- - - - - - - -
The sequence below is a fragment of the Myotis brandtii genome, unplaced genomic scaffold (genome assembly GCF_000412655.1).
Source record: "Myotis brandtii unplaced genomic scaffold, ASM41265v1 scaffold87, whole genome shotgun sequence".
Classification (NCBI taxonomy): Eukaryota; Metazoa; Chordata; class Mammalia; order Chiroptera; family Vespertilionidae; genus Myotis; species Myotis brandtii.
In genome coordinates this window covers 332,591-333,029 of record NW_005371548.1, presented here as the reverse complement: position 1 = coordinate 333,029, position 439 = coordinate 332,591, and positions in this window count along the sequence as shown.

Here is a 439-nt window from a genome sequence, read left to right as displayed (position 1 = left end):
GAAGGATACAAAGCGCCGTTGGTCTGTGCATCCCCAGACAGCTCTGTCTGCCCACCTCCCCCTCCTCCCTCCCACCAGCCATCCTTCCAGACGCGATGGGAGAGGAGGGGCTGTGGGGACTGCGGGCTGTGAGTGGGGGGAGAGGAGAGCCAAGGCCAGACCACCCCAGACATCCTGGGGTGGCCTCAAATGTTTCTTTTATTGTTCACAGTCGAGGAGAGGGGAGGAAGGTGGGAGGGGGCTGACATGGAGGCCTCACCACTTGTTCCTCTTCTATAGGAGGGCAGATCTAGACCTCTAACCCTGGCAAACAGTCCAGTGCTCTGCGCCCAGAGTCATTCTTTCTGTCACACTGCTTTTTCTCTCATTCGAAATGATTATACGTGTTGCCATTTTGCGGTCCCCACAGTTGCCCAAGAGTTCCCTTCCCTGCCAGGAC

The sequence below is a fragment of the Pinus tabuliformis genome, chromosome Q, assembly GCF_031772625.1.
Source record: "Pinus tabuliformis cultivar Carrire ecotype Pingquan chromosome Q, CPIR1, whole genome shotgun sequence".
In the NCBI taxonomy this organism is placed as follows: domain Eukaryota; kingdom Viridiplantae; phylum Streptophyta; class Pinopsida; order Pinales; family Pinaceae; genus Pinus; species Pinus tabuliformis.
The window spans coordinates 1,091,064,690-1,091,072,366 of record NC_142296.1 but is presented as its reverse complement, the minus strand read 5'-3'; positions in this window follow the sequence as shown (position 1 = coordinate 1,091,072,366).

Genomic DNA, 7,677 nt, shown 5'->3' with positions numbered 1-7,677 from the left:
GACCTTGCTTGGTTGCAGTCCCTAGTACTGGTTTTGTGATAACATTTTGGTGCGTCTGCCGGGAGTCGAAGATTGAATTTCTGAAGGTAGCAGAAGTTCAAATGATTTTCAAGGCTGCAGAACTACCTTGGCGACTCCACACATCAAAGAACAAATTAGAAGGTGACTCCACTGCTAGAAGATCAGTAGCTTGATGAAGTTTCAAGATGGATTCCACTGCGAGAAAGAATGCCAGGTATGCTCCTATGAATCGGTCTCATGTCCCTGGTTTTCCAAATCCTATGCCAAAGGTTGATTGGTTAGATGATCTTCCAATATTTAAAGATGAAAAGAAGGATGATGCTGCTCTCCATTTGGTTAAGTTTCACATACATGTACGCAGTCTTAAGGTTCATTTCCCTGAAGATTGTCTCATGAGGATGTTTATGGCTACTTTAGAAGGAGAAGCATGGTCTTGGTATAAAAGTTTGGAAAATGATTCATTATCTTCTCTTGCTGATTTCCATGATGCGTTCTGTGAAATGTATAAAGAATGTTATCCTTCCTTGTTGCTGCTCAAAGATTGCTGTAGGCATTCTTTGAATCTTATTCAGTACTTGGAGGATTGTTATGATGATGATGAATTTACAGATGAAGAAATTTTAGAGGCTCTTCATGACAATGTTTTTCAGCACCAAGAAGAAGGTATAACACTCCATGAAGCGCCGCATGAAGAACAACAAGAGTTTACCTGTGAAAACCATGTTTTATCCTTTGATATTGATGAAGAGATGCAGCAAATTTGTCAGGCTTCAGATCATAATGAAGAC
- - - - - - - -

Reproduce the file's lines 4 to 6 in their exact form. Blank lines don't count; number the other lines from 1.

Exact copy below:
In genome coordinates this window covers 332,591-333,029 of record NW_005371548.1, presented here as the reverse complement: position 1 = coordinate 333,029, position 439 = coordinate 332,591, and positions in this window count along the sequence as shown.

Here is a 439-nt window from a genome sequence, read left to right as displayed (position 1 = left end):
GAAGGATACAAAGCGCCGTTGGTCTGTGCATCCCCAGACAGCTCTGTCTGCCCACCTCCCCCTCCTCCCTCCCACCAGCCATCCTTCCAGACGCGATGGGAGAGGAGGGGCTGTGGGGACTGCGGGCTGTGAGTGGGGGGAGAGGAGAGCCAAGGCCAGACCACCCCAGACATCCTGGGGTGGCCTCAAATGTTTCTTTTATTGTTCACAGTCGAGGAGAGGGGAGGAAGGTGGGAGGGGGCTGACATGGAGGCCTCACCACTTGTTCCTCTTCTATAGGAGGGCAGATCTAGACCTCTAACCCTGGCAAACAGTCCAGTGCTCTGCGCCCAGAGTCATTCTTTCTGTCACACTGCTTTTTCTCTCATTCGAAATGATTATACGTGTTGCCATTTTGCGGTCCCCACAGTTGCCCAAGAGTTCCCTTCCCTGCCAGGAC